‘Don’t hold your breath’, says academic about to reveal new research on the topic A new study on women in broadcasting will show the continuing dominance of men in news output on TV and radio as both interviewers and interviewees. According to a previous research conducted by Professor Lis Howell of City University London, four male experts appeared on UK news bulletins for every woman.


Broadcaster likely to use acquisition to put pressure on Simon Cowell as it negotiates new deals for The X Factor and Britain’s Got Talent next year ITV is expected to finally officially announce that it has secured The Voice this week.


Our roundup of the day’s media stories, including Tony Hall says only a separate regulator can guarantee BBC independence If you are viewing this on the web and would like to get our email every morning, please click here. If you’re using our app, choose ‘follow series’ at the top of the Media Briefing page


Ireland’s former newspaper owner protects himself from creditors who are seeking £70m while the country’s new media magnate acquires a £42m plane The juxtaposition of two articles in the “best read” list of the Irish Times’s online news digest on Saturday spoke volumes about the changed fortunes of two men.


Immediate Media enters TV market after snapping up Jewellery Maker with round the clock broadcast on Sky, Virgin, Freesat and Freeview The publisher of titles including Radio Times and Top Gear is to make its first move into television by buying TV shopping channel Jewellery Maker.


Tablet use is also on the rise with half the country’s population expected to own one before New Year as density of mobile devices hit an all time high By 2018 two-thirds of Britons will own a smartphone and be an avid tablet user, according to new research. The surge in popularity of portable devices to consume TV, video and other media shows no signs of abating, according to media agency ZenithOptimedia’s New Media Forecast.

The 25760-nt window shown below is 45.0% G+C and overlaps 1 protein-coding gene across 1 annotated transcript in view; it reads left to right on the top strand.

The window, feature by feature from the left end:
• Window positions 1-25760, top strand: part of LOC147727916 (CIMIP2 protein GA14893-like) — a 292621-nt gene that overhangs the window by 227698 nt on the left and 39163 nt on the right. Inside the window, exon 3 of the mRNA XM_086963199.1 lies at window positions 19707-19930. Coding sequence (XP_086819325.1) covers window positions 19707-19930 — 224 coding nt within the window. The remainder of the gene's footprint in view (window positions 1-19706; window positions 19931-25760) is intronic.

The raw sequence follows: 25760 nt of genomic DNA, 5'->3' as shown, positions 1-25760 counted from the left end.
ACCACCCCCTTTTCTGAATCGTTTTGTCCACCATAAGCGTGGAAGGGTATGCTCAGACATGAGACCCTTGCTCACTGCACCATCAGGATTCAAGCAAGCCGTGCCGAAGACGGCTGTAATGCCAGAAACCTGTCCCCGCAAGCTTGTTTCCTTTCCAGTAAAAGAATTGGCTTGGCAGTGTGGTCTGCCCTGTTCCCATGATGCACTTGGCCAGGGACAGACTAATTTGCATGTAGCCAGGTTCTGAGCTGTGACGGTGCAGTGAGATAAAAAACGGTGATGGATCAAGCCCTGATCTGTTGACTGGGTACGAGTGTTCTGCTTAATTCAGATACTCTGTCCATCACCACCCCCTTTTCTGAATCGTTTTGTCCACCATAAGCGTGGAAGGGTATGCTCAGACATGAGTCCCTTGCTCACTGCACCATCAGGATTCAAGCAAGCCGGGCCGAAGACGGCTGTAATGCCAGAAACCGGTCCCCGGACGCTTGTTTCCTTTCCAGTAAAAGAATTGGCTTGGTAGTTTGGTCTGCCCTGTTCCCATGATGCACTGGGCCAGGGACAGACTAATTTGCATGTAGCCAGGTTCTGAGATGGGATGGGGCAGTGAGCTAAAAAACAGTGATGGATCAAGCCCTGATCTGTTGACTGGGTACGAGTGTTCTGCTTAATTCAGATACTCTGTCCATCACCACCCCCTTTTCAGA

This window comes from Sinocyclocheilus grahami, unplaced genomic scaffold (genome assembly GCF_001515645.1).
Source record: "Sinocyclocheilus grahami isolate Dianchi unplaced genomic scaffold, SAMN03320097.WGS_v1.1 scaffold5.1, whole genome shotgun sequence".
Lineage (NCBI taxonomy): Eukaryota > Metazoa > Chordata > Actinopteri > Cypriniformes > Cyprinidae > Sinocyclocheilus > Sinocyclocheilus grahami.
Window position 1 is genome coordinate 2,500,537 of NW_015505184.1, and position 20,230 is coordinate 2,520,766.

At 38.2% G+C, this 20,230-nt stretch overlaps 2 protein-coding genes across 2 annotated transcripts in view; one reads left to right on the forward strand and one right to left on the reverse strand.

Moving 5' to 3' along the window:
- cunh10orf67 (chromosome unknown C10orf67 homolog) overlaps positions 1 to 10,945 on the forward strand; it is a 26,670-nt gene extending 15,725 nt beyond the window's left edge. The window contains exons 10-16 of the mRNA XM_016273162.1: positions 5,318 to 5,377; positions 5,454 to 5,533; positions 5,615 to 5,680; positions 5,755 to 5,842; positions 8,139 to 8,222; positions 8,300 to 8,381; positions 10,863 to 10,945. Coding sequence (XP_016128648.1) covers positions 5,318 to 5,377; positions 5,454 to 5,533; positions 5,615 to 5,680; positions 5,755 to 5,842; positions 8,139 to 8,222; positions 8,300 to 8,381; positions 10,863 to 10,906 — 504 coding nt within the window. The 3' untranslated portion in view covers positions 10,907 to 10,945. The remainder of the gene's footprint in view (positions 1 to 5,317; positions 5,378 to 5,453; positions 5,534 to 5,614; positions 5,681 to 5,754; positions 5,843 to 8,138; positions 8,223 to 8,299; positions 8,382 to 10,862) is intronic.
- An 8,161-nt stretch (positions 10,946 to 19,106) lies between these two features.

Published: Sunday, 22 November 2015

Director general says reviewing charter every five years prevents decision-making being free from political and market interference Tony Hall is to become the first director general of the BBC to argue for full external regulation of the corporation, in an intervention intended to protect it from political interference.


BBC series documents choices and dilemmas confronting middle-class Syrian family as they contemplate making the journey to Europe The plight of Syrian refugees making the perilous journey to Europe from Damascus will be the subject of a week-long BBC Radio 4 drama series this week.


• What can explain last week’s deluge of media appearances by the UK’s youngest press baron, Independent and Evening Standard owner Evgeny Lebedev? In the space of a few days he scored TV slots on Wednesday’s The One Show and (wearing the same outfit, all-black with a shiny tie, as if he’d slept in it) Thursday’s Question Time, and also popped up on the Today programme, Chris Evans’s Radio 2 show and Radio 4’s arts plugfest Loose Ends.


Earlier this month a new tool in the evolution of digital journalism arrived in the homes of 1 million New York Times subscribers in the form of a cardboard box. The unassuming package contained a pre-assembled Google Cardboard set, a cheap and cheerful virtual reality viewer that, when combined with a smartphone and the NYT VR app, allowed readers to watch The Displaced, an 11-minute film about refugee children, in immersive, 360-degree video.


Over eight decades as an entertainment and media impresario – whose work has spanned comics, movies, TV shows and more – the imagination of Stan Lee has produced characters able to surmount or manipulate almost any limitation of the physical world. Think Spider-Man (Lee’s favorite creation), The Incredible Hulk, The Fantastic Four and a host of other multibillion-dollar properties Lee helped dream up and on which the content colossus of Marvel Entertainment now rests.